second ship to be linked to the area.


It is very important the town marks this day, this affiliation goes back


50 years, and two warships. It is to say thank you to all the hard work


that the Navy does. The chairman of Kidderminster


Harriers Football Club has resigned, partly because of comments he's


received via email and social media. In a personal statement, Mark


Serrell, seen here in January, said he was stepping down because of


"vile and abusive attacks", while his wife has also resigned as a club


director. Staying with football, Aston Villa's


relegation worries continue, after they were beaten 1`0 by Newcastle


United in the Premier League. Loic Remy got the winner for the home


side, 90 seconds into second`half injury time. Villa's best chances


fell to Gabby Agbonlahor in the first half, but he failed to convert


any of them. The result leaves Villa in 13th, just four points clear of


the bottom three. The family of Joel Fearon from


Coventry say they're extremely proud of him, and the rest of his four`man


bobsleigh team, for finishing fifth at the Winter Olympics in Sochi.


Despite a very fast fourth heat, the team were pushed out of the medal


places in the last few runs of the competition. But his family say Joel


has come a long way through hard work and training to even be able to


compete at the Games. Shropshire's Ben Simons in GB two finished in


19th place. We want to say thank you to everyone


who supported us, even before we believed in ourselves. Two years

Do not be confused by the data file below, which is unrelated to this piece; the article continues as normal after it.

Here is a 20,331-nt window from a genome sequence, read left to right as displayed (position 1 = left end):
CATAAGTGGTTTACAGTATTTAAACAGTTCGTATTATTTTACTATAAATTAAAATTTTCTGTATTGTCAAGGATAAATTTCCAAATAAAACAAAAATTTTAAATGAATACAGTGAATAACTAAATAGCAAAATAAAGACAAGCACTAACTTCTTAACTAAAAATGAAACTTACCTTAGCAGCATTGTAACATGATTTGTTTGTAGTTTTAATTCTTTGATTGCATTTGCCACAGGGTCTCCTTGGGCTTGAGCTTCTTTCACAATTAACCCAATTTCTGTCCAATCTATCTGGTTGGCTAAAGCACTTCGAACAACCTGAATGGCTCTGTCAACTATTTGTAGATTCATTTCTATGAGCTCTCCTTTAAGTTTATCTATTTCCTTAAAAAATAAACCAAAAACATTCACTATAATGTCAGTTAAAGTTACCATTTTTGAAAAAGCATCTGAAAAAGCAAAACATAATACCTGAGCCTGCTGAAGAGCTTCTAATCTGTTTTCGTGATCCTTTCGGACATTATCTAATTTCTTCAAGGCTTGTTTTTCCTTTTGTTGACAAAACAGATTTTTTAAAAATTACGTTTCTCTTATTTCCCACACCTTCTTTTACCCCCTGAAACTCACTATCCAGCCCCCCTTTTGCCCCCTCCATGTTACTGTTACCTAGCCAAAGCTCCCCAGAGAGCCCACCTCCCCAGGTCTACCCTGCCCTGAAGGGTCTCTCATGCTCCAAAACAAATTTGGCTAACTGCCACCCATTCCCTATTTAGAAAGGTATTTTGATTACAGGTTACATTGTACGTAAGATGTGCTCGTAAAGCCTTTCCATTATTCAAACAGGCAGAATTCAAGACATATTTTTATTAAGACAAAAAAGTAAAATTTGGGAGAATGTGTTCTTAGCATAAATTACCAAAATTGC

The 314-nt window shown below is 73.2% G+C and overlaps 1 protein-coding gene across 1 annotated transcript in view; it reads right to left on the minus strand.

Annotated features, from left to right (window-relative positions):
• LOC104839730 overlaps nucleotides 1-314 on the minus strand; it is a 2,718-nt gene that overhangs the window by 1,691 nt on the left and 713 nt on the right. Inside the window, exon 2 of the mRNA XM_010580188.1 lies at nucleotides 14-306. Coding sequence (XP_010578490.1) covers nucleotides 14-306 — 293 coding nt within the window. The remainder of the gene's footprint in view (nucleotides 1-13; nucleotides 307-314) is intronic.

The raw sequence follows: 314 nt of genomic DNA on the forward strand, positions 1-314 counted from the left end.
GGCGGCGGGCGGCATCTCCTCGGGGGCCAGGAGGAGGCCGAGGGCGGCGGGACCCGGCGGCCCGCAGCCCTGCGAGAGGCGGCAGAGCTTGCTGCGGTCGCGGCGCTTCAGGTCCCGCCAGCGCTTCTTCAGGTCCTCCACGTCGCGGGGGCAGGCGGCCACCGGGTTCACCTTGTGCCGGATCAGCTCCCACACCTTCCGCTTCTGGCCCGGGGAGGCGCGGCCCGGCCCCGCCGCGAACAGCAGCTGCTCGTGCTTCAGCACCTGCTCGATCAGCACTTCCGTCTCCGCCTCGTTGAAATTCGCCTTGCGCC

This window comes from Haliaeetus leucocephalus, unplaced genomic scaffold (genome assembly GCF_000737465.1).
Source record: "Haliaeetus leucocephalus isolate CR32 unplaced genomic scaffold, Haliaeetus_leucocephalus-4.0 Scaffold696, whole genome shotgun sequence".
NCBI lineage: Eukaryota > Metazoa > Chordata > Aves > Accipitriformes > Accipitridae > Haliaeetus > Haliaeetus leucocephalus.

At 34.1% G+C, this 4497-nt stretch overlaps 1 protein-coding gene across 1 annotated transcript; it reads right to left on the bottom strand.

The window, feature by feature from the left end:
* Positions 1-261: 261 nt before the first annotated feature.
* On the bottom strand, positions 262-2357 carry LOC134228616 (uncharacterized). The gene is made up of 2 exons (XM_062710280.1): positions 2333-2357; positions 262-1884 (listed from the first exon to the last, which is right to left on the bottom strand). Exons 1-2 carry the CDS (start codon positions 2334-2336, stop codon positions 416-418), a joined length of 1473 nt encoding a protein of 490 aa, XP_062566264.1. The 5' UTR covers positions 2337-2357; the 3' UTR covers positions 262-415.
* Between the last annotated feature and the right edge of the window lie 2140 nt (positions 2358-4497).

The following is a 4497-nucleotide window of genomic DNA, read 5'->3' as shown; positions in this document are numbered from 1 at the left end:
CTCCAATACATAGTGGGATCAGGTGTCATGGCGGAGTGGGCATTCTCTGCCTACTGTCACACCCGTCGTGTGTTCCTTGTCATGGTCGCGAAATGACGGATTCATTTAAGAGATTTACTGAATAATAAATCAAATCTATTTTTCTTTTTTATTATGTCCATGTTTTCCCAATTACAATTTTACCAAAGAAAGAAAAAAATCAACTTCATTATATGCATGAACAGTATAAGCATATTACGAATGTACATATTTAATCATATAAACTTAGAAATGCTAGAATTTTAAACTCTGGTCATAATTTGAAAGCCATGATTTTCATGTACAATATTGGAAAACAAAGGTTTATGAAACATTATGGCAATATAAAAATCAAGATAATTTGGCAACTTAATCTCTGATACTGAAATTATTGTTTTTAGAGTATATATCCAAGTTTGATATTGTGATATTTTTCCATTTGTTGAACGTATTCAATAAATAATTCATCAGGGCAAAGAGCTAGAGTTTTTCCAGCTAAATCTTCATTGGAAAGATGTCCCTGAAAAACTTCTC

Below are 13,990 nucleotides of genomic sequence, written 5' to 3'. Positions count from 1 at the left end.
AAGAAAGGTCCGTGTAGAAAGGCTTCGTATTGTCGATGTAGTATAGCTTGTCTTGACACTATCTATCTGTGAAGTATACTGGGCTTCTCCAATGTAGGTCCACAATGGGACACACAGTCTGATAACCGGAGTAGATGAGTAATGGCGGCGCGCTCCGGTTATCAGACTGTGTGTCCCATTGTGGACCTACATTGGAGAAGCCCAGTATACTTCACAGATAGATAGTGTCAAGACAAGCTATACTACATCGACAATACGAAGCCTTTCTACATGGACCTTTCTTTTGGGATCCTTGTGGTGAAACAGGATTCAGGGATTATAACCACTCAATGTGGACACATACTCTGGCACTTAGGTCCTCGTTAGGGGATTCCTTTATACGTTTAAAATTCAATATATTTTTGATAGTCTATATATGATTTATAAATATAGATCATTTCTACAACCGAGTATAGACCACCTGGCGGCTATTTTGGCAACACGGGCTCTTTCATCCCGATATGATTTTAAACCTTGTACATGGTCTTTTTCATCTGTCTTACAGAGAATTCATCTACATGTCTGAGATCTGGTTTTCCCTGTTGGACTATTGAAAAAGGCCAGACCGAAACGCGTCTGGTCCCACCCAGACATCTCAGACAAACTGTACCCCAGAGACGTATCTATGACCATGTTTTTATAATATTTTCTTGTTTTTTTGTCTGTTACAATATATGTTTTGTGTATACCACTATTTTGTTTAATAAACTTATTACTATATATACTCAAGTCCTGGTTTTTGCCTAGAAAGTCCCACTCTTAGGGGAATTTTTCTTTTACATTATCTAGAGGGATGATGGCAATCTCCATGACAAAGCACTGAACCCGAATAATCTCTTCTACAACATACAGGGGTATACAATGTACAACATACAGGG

ago, we didn't dream we would be here.


Good evening, a fairly gloomy day. We will see sunshine tomorrow but we


will have to wait before we see that. Not a lot of change tonight.


Dry but a lot of cloud and breezy. Not particularly close `` called


tonight, down to six Celsius. Tomorrow, we will soon see the rain


pushing its way in. Slowly moving east through the day. Eventually, it


will dry up, the skies will brighten. The winds will ease down


with temperatures around 10 Celsius. Staying quite breezy this


week. Before we go, you might like to know


that we'll be launching our World War One At Home series, from


tomorrow, on Midlands Today, and every morning on your BBC local


radio station, as part of the BBC's commemorations of the centenary of


the First World War. I'll be back with more news just


after a 10.15pm tonight. But, Hello. Still no sign of the weather


really settling down next week. There should be an improvement for


most of us tomorrow. It will not be as windy as it has been today, and


the band of rain will slowly peter out. We still have some rain to come


through the night. This band of rain is quite slow moving, it will wander


northwards into Dumfries and Galloway. Close to Northern Ireland,


heavy rain in Cumbria and later in the night it will turn whether in


Wales and the south-west. Southerly wind, quite strong at the moment,


that will ease as the night goes on but it should be pretty mild, six or


seven degrees, typically. Tomorrow, we start with heavy rain, especially


over the hills, as it slips slowly eastwards so the rain tends to


become light and patchy. Buying it, we get some sunshine and maybe a few